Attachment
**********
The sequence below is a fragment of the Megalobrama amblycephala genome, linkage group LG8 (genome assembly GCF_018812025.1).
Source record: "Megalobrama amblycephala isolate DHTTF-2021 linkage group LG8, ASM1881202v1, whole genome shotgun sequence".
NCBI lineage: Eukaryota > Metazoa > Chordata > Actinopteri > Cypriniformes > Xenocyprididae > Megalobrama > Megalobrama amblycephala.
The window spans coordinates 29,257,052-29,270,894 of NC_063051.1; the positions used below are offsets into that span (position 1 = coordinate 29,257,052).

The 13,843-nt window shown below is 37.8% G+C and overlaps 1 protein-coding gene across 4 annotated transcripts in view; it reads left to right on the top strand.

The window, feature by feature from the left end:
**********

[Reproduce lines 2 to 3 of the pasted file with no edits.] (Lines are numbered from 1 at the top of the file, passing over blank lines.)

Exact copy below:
Source record: "Megalobrama amblycephala isolate DHTTF-2021 linkage group LG8, ASM1881202v1, whole genome shotgun sequence".
NCBI lineage: Eukaryota > Metazoa > Chordata > Actinopteri > Cypriniformes > Xenocyprididae > Megalobrama > Megalobrama amblycephala.